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Hanaogi

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The courtesan Hanaôgi, depicted in an 1830s ukiyo-e woodblock print by Keisai Eisen. (It is unclear which Hanaôgi this is, numerically in succession.)
  • Japanese: 花扇 (hanaougi)

Hanaôgi was the name of a series of prominent courtesans of the Yoshiwara's Ôgiya teahouse. Little is known about any of the individuals to be known by this myôseki[1], nor about the precise chronology of their retirement and succession.

Hanaôgi II, who flourished in the 1770s, was known for her especially great talent at poetry, koto, tea ceremony, and calligraphy, among other arts; her successor Hanaôgi III was celebrated for the same. They enjoyed a very high status within the Yoshiwara, and Hanaôgi II in particular had as many as eight shinzô attendants - considerably more than most courtesans. Throughout the period, shinzô in the service to Hanaôgi took names featuring the character hana, such as Hanasumi, Hanazono, Hanatsuru, and Hanakishi.[2]

An anecdote about Hanaôgi (probably the second Hanaôgi) highlights her wisdom and cleverness. It is said that she was visited by a deputy of Nanbu han, who is said to have been too upright and righteous in the observation of his duties; his political rivals sent him to the Yoshiwara in the hopes that he would embarrass himself due to his lack of experience with the complex etiquette of the pleasure quarters. Unaware of, or consciously ignoring, how unusual it was to call directly upon such a high-ranking courtesan as Hanaôgi, he did so, and then explained to her his situation - namely, that his embarrassment would be the embarrassment of his lord and his domain - and asked her help, therefore, to avoid such embarrassment. The following day, his rivals called upon their favorite courtesans (their najimi, with whom they had a regular relationship), and expected that the Nanbu deputy would either have no one to call upon, or would call upon some call-girl of low rank or low quality, not knowing any better due to his backwoods inexperience. He then called on Hanaôgi, pretending in his backwoods ignorance and innocence to not know how high-ranking she was; her appearance stunned his rivals. Afterwards, the deputy, admitting his ignorance in the appropriate way to repay her, offered Hanaôhi fifty ryô; she insisted that she could not accept it, as her help had been freely offered and given, not bought, but realizing that the samurai's honor prevented him from taking back what he had offered, she had the money distributed among the staff and attendants. In the end, the deputy was not permitted to sleep with Hanaôgi, but enjoyed the services of her lower-ranking sister courtesans, and is said to have remained friendly with Hanaôgi, visiting her from time to time.[3]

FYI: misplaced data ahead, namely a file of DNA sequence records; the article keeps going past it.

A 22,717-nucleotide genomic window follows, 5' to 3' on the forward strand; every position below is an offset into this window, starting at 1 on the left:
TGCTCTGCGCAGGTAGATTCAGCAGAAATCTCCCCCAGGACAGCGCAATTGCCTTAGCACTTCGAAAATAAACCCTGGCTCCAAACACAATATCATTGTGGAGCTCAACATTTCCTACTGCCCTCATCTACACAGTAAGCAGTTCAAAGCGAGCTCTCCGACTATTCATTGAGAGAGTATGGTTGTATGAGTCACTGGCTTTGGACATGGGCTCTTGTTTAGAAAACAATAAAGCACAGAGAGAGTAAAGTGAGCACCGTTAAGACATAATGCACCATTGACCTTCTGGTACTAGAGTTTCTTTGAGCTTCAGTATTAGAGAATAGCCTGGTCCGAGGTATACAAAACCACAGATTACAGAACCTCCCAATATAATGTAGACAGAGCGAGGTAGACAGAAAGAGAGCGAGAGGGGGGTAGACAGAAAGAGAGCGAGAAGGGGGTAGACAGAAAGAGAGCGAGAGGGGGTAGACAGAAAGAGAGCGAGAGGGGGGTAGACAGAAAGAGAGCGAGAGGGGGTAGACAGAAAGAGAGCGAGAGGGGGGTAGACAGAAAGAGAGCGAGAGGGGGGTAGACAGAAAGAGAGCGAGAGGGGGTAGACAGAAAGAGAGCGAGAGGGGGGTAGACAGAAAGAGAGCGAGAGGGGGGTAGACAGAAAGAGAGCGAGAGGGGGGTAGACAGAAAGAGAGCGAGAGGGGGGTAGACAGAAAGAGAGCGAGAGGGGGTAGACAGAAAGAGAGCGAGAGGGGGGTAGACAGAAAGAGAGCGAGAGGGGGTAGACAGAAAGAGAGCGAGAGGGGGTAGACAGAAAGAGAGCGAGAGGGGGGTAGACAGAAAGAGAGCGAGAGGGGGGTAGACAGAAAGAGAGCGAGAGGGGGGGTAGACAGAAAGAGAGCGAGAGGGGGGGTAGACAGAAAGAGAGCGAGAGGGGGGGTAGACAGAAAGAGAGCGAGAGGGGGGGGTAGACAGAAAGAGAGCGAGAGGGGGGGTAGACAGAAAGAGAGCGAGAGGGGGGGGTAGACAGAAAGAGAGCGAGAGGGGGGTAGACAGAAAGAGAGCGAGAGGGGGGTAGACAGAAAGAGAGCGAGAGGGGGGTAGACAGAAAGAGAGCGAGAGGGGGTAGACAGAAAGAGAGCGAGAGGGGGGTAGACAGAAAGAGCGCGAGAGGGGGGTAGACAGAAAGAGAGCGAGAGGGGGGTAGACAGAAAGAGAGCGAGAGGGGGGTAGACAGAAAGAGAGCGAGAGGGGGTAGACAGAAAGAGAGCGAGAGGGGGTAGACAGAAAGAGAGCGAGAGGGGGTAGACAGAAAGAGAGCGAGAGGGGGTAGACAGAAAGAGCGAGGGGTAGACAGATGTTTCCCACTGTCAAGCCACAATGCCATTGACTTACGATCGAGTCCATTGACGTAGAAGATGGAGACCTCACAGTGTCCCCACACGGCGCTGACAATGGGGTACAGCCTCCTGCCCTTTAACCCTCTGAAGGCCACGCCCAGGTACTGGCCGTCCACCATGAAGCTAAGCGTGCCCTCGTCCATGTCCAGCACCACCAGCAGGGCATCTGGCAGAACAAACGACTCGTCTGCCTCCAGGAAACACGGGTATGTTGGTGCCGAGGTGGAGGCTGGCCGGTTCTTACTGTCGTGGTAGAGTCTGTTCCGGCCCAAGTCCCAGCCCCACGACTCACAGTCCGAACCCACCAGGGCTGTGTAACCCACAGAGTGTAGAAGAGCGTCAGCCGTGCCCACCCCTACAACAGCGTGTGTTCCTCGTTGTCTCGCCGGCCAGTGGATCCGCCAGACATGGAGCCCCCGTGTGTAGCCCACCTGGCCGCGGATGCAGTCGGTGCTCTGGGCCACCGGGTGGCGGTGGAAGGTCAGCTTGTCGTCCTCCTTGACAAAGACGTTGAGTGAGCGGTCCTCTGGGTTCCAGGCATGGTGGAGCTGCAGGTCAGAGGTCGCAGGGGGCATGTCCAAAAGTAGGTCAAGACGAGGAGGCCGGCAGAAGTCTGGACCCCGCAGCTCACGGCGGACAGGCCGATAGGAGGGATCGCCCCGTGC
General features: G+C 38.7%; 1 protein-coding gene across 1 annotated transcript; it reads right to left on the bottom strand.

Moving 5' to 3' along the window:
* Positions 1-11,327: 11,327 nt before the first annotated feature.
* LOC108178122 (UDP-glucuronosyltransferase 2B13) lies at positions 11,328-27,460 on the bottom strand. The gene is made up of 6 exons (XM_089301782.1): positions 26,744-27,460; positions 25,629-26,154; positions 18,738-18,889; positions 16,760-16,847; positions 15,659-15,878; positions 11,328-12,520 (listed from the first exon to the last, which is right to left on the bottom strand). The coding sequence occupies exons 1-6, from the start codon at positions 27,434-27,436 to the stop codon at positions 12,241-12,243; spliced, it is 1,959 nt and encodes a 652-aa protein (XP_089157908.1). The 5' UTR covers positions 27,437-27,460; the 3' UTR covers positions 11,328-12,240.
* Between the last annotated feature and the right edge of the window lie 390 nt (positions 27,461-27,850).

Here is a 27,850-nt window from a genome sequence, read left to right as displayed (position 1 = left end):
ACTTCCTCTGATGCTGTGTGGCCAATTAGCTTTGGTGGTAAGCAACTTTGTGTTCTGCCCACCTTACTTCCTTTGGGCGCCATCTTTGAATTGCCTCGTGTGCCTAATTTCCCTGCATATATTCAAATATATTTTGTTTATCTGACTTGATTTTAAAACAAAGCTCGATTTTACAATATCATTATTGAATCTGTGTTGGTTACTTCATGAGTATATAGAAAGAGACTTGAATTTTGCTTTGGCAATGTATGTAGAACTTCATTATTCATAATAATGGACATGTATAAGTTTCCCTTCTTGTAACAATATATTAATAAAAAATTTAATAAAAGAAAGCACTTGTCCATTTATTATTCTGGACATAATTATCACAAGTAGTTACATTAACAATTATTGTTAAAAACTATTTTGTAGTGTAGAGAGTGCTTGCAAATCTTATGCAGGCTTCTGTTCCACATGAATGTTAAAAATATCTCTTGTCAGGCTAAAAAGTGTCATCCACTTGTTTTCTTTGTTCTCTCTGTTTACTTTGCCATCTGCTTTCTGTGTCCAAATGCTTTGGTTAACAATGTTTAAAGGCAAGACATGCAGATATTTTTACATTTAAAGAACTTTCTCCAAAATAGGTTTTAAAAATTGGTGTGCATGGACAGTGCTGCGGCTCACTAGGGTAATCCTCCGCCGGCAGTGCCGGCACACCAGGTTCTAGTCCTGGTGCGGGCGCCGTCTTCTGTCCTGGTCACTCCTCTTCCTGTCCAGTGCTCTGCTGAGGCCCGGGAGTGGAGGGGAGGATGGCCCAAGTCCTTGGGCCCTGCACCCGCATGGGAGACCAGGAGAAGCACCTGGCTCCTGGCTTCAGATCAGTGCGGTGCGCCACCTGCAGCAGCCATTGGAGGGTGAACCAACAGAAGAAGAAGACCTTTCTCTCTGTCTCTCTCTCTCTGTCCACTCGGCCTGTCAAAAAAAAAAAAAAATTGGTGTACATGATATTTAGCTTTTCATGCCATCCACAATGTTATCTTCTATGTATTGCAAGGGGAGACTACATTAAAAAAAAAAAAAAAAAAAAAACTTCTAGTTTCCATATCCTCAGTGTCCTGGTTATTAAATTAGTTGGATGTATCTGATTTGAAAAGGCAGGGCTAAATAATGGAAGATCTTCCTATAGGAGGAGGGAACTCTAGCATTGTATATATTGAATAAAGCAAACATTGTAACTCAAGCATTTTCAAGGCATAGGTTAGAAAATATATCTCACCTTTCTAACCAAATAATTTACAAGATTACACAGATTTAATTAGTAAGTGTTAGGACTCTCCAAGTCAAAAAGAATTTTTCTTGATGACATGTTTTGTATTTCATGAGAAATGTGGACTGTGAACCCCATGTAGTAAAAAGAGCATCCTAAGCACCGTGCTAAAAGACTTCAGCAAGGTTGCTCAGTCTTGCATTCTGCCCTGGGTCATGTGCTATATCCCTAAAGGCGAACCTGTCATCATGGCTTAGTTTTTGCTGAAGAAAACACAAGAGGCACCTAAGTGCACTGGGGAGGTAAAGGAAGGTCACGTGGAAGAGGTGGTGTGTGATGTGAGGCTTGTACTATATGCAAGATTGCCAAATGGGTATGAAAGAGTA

Hanaôgi III became even moreso the talk of the town when, in 1785, she and her lover, hatamoto Abe Shikibu, attempted to commit a double love suicide[4] (though they failed, or were stopped). Though sympathy and romantic attitudes are said to have dominated public opinion earlier in the century, by this time, late in the 18th century, it is said that curiosity and contempt were among the dominant feelings expressed in reaction.[5]

Hanaôgi IV made her formal debut in 1787/4.[6] Her kamuro (child attendants) were named Tatsuta and Yoshino.[7]

In 1794, the current Hanaôgi of the time tried to escape from the Yoshiwara in order to elope with a man, but was caught and returned to the Ôgi-ya.

There were only a few periods in the late 18th to early 19th centuries when there was no active courtesan named Hanaôgi: 1797-1802, 1807-1811(?), and 1816(?)-1819. The last (probably ninth) Hanaôgi did not hold the same esteemed status as her predecessors; she was of the lower yobidashi chûsan rank, and had no shinzô attendants. She held the name from autumn 1839 until autumn 1842, after which Ôgiya Bunga, the fourth-generation owner of the teahouse, in part due to the extravagances of his grandfather Ôgiya Bokuga, was forced to sell the house.[8]

References

  • Cecilia Segawa Seigle. Yoshiwara: The Glittering World of the Japanese Courtesan. University of Hawaii Press, 1993.
  1. 名跡, a prestigious name inherited in succession by courtesans of a given teahouse.
  2. Segawa Seigle. p178.
  3. Segawa Seigle. pp138-140.
  4. Or, that Abe intended to kill them both.
  5. Segawa Seigle. p189.
  6. Segawa Seigle. p186.
  7. Segawa Seigle. p231.
  8. Segawa Seigle. pp206-207.
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